Security Laws on the Test Bench
Institute awarded commission for overall surveillance account
The Max Planck Institute for the Study of Crime, Security and Law (MPI-CSL) has been awarded a commission by the Federal Ministry of the Interior and Community (BMI) and the Federal Ministry of Justice (BMJ) for the scientific evaluation of security laws in Germany. The result of the survey will be an inventory of existing surveillance powers and an analysis of their actual and legal impacts. The research endeavor, also known as the “overall surveillance account”, is anchored in the German federal government’s coalition agreement.
The overall surveillance account comprises a legal and empirical assessment that is intended to show, in particular, what implications surveillance powers have on freedom and democracy in Germany's security laws and their practical application. According to the BMI, “The overall surveillance account is therefore also an important component of the coalition agreement’s trend reversal towards a domestic and legal policy based on fundamental rights and evidence”. In a liberal constitutional state, it is not only the proportionality of individual surveillance powers that matters. There should also be no excess of surveillance as a whole.
The overall surveillance account is due to be completed after a one-year period of research. A first interim report is expected in six months. The project is based in the MPI-CSL’s Department of Public Law under the direction of Ralf Poscher. Ralf Poscher had already created a model for a periodic surveillance barometer for Germany, together with senior researcher Michael Kilchling, prior to being awarded this commission.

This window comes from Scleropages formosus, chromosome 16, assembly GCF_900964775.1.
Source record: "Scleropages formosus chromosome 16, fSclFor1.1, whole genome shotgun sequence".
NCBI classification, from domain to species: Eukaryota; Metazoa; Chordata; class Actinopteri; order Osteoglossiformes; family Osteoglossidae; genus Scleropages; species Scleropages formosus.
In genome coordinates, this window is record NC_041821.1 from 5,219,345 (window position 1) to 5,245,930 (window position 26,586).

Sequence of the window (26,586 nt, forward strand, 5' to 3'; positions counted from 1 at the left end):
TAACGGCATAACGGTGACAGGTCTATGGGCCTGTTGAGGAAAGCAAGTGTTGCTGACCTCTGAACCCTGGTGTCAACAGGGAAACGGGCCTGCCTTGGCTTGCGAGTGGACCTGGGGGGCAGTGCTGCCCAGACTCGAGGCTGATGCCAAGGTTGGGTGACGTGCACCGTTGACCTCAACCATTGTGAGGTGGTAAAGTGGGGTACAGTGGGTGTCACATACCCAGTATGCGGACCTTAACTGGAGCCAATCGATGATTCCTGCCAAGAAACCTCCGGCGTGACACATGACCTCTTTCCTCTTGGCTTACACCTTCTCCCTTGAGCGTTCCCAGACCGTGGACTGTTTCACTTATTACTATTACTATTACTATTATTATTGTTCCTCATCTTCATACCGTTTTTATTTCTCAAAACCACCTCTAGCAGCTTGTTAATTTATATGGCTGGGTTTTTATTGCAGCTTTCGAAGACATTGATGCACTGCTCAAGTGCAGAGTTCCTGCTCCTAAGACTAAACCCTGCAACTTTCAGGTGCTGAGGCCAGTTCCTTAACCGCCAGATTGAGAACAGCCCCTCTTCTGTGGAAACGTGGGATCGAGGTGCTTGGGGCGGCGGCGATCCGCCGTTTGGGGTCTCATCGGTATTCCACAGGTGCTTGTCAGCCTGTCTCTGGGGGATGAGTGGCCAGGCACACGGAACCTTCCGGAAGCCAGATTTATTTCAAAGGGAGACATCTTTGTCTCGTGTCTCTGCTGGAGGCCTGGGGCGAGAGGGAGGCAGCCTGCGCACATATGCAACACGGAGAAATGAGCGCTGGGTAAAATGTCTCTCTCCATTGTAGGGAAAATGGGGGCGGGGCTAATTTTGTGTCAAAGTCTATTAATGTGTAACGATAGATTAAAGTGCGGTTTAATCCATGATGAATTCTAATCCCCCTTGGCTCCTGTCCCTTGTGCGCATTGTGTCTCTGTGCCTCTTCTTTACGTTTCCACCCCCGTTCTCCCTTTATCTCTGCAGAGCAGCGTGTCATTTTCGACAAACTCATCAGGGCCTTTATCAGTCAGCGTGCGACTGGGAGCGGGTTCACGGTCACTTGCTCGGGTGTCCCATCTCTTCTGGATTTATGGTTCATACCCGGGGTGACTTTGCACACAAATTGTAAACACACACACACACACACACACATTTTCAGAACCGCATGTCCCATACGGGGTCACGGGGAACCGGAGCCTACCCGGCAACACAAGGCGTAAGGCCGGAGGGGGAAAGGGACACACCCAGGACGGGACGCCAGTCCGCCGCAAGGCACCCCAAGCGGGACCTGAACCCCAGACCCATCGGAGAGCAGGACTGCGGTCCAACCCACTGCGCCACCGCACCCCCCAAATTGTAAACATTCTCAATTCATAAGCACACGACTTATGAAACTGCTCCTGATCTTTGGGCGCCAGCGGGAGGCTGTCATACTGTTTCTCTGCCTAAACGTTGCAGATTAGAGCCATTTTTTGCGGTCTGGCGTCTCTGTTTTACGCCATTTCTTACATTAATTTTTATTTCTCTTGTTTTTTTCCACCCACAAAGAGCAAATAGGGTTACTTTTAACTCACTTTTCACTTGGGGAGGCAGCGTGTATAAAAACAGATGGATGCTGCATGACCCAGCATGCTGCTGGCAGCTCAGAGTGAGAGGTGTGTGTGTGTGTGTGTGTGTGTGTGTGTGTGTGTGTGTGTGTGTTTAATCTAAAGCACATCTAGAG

For the purpose of the German surveillance barometer, the researchers first gained an overview of the data collections that should be included. The surveillance scenarios range from traditional telecommunications surveillance to the retrieval of account data from telemedia services and even to the unwarranted retention of customer data by banks to monitor money laundering or of airline passenger data to combat terrorism.
Next, the researchers analyzed which security authorities – German Federal Criminal Police Office (BKA), state police, public prosecutors – have access to this data on the basis of which legal principles and under which legal conditions access can take place at all. Only then can specific access figures for each of the selected scenarios in a specific observation period be determined. To this end, the research team collects anonymized statistical data; they are not privy to any sensitive personal information.
The Full Account
For their research project, the researchers have developed a formula that takes into account the number of accesses (quantitative component) and their respective intensity value (qualitative component). “In this way, we can measure the monitoring intensity according to a standardized scale,” explains the research team. Criteria such as the secrecy of a measure, the grounds for it, its duration, and also whether or not the surveillance measure needs to be ordered by a judge, play a role in determining the intensity of the intrusion.
Ultimately, the final report will provide a detailed overview of digital surveillance in Germany. In the future, the periodic system will also make it possible to regularly monitor previous and further surveillance developments, both overall and in individual sectors (telecommunications data, financial transaction data, mobility data, etc.), and to identify sensitive areas. The concept is designed in such a way that it can be continuously expanded. Going forward, it could also be further developed into an EU-wide follow-up project, which would then enable the level of surveillance in different countries to be compared.